O’ exquisitely winged bee,
You judiciously suck honey!
Tell me not what I wish to hear,
But truth as you know crystal clear:
This girl who I’m rightfully in love with,
– She of peacock’s grace, and perfect teeth –
Do you know of flowers more fragrant than her tresses.
கொங்கு தேர் வாழ்க்கை அஞ்சிறைத் தும்பி!
காமம் செப்பாது, கண்டது மொழிமோ:
பயிலியது கெழீஇய நட்பின், மயில் இயல்,
செறி எயிற்று, அரிவை கூந்தலின்
நறியவும் உளவோ, நீ அறியும் பூவே?
They are meeting secretly. She is shy, he is desperate. He gets close to her and smells her hair. He sees a bee buzzing around the flower string in her hair. He asks the bee “O’ bee with beautiful wings! You are selective in choosing honey flowers to suck. I have a doubt. Tell me the truth as you’ve known. Don’t tell me what I want to hear because you are in my country. This girl whom I am in love with is grace ful like a peacock. Her teeth are even and perfect. Is there any flower that you have seen that is more fragrant than the hair of this girl?”
I have taken some liberties in translation and sacrificed form to make the poem read fluently in English. There is no ‘crystal clear’ in the original poem.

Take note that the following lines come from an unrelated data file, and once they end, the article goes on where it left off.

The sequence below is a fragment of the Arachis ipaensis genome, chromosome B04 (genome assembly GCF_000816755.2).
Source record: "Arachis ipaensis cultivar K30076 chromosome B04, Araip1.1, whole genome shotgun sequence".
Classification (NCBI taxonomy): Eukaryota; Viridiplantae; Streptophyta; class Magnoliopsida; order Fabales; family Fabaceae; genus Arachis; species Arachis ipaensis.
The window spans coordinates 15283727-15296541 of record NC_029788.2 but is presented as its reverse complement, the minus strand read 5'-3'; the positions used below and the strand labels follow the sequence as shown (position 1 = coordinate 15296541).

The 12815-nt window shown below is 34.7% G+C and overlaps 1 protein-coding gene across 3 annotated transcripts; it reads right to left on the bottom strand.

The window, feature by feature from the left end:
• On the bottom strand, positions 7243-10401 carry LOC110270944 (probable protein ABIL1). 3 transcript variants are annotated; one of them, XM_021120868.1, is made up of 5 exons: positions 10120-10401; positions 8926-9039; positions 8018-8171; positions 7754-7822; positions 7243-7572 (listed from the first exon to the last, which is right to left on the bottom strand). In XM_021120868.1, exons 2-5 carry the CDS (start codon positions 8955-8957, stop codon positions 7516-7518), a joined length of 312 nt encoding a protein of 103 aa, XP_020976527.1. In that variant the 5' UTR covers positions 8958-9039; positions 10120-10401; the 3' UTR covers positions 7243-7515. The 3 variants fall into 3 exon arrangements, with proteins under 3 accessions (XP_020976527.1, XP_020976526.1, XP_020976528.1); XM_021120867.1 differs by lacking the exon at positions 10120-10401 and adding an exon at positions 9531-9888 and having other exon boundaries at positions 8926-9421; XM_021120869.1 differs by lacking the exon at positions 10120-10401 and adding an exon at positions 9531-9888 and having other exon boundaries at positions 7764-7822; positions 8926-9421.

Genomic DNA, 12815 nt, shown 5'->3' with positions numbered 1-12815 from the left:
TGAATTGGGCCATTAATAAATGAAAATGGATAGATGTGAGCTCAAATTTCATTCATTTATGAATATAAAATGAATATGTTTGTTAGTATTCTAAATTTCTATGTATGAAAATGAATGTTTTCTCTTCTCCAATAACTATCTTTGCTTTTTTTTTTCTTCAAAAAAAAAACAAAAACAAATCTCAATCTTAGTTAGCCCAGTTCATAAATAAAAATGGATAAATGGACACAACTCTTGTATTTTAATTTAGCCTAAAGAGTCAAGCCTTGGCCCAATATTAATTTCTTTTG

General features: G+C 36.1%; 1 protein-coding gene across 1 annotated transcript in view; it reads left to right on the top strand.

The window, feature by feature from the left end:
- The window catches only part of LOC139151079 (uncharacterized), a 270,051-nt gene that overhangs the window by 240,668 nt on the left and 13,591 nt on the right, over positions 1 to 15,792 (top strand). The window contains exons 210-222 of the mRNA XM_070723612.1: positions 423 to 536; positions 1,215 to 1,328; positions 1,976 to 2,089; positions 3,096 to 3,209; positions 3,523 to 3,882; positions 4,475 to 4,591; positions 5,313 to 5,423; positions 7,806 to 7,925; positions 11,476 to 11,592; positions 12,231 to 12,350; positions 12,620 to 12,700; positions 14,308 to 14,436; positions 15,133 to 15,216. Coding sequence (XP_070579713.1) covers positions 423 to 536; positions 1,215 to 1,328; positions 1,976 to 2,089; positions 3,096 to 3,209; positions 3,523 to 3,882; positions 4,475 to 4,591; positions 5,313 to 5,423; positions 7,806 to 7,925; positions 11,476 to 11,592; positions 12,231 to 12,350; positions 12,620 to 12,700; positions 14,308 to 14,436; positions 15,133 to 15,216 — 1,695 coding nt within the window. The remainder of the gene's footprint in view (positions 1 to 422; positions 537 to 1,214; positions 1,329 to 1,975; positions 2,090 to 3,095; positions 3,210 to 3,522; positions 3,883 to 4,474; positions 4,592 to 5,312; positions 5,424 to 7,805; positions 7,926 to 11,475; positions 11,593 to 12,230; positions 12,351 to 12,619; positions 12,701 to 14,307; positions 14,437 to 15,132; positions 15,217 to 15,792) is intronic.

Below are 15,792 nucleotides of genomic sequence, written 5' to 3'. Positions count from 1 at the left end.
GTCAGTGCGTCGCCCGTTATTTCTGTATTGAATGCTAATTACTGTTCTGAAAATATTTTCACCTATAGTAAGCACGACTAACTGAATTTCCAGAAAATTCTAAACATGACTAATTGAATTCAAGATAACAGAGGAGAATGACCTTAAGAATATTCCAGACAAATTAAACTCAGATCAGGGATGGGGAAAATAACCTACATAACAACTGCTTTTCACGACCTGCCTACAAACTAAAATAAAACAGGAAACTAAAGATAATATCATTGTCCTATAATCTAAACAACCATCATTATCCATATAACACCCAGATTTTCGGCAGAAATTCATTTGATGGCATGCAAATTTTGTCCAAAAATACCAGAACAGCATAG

Most of the Tamils would have heard this beautiful poem, but in a different context. In Thiruvilayadal Puranam, written in 16th century, this poem is imagined as the one given by Shiva to poet Dharumi to present in Pandiyan’s court to clear his doubt. Which is opposed by Pandiyan’s minister Nakkeeran; since he questioned the poem penned by Shiva himself, Nakkeeran was burnt to ashes by Shiva. All I can say is it was a product of fertile imagination. The 1965 ‘Thiruvilayadal’ movie further cemented this story.
கொங்கு – honey
தேர் – select
அஞ்சிறை – அம் + சிறை – beautiful wing
காமம் – desire
செப்பாது – don’t tell
மொழிமோ – tell
பயிலியது – to get to know
கெழுமை – rightful
நட்பு – love
இயல் – style / nature
செறி – close
எயிறு – teeth
அரிவை – Girl
நறியவும் – more fragrant